the difference between equality and equivalence,
the possibility of operations that might not preserve equality.
You were further provided an example where 1 = 0. An example which you failed to acknowledge.
https://en.wikipedia.org/wiki/Zero_ringSo to answer your question directly. Yes  some of us understand formal mathematical proofs. The question is: do you?The zero ring is the unique ring in which the additive identity 0 and multiplicative identity 1 coincide
Apparently you come from a software background, so this video should help you close your gap in understanding, by explaining to you why none of the popular programming languages in use today actually support dependent types.
I am asking people to review a new type of formal system that I created
based on combining sound deductive inference with formal proofs of mathematical logic.
I wasn't having any success because people that didn't know mathematical logic were
trying to answer a mathematical logic questions.

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Re: Does anyone here actually understand formal proofs of mathematical logic?
I guess we will continue to disagree then.
I will leave this video here, should you decide to reevaluate your stance.
Proof Theory Foundations

 Posts: 730
 Joined: Mon Jul 25, 2016 6:55 pm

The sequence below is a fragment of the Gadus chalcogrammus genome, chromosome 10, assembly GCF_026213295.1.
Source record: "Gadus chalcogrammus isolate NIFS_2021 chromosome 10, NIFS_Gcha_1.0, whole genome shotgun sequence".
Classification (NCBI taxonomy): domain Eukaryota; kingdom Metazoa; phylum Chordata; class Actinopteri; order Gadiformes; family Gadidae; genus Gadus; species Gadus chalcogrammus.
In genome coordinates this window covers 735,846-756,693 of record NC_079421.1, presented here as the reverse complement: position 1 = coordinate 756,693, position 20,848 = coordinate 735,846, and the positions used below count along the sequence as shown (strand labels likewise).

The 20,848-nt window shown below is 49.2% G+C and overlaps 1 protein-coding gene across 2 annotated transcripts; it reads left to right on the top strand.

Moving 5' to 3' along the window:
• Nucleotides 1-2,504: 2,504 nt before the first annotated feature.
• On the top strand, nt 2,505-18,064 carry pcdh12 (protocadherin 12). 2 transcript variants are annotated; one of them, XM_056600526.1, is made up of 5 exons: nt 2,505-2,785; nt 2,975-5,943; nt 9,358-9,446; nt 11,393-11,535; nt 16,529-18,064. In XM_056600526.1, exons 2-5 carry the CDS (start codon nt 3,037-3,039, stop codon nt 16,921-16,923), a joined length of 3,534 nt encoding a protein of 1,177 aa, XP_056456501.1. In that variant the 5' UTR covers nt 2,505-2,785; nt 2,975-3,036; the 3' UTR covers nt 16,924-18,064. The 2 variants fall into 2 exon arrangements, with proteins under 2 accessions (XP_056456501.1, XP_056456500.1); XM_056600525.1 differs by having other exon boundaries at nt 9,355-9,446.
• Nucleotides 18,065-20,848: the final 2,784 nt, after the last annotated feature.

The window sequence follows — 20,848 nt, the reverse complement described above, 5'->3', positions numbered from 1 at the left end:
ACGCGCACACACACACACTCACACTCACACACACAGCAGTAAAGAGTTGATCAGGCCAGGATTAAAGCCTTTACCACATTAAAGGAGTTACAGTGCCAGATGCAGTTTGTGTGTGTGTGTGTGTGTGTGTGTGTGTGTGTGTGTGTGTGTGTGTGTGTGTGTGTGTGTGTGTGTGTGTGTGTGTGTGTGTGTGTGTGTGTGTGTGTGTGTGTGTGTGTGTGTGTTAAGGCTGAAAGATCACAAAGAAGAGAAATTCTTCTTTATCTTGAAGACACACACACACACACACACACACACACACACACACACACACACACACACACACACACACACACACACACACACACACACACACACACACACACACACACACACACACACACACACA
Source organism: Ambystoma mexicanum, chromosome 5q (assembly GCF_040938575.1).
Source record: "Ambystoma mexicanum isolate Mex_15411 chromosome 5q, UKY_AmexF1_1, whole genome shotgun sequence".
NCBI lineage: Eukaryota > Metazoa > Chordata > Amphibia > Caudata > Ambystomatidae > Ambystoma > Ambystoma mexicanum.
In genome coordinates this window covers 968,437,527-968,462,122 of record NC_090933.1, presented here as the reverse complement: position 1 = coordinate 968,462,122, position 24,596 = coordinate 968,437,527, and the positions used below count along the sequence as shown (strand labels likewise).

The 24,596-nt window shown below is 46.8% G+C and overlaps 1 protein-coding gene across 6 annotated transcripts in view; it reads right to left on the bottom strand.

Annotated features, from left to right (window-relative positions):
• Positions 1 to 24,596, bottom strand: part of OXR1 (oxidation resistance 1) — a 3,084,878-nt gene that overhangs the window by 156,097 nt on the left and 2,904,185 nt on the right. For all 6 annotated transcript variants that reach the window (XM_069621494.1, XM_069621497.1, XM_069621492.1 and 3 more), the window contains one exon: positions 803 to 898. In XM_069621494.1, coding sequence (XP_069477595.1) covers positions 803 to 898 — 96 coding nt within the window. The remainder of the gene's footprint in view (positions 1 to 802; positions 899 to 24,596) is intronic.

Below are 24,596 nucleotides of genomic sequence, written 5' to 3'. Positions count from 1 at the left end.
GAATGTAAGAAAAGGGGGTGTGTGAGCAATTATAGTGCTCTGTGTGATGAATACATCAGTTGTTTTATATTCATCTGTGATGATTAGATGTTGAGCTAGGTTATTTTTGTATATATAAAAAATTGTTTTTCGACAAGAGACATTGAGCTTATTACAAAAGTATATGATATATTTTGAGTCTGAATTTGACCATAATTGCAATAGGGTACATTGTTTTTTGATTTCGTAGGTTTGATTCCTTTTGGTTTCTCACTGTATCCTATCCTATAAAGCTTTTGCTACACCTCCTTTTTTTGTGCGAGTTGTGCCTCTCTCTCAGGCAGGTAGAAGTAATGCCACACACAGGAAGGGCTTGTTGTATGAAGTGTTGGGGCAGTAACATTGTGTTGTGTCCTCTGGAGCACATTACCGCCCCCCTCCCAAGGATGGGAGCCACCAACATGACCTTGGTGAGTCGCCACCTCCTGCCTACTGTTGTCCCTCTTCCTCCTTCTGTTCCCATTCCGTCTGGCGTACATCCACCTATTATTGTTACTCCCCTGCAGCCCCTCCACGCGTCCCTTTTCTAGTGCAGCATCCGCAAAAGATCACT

Re: Does anyone here actually understand formal proofs of mathematical logic?
If you disagree with me than you are disagreeing thatUnivalence wrote: ↑Tue May 14, 2019 3:31 pmI guess we will continue to disagree then.
I will leave this video here, should you decide to reevaluate your stance.
Proof Theory Foundations
an expression of language derived from valid inference applied to true premises is necessarily true.
In other words disagreeing with me is disagreeing with sound deductive inference.
Anything outside the boundaries of [sound deductive inference] is off topic.
Truth is only:
(1) Expressions of language defined to have the semantic value of Boolean True.
(2) Valid deductions based on (1).
Induction only provides what appears to be an approximation of truth,
and (as the problem of induction proves) appearances can be deceiving.
Last edited by PeteOlcott on Tue May 14, 2019 4:08 pm, edited 1 time in total.

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Re: Does anyone here actually understand formal proofs of mathematical logic?
I am not willing to rehash your ignorance.PeteOlcott wrote: ↑Tue May 14, 2019 4:00 pmIf you disagree with me than you are disagreeing that
an expression of language derived from valid inference applied to true premises is necessarily true.
In other words disagreeing with me is disagreeing with sound deductive inference.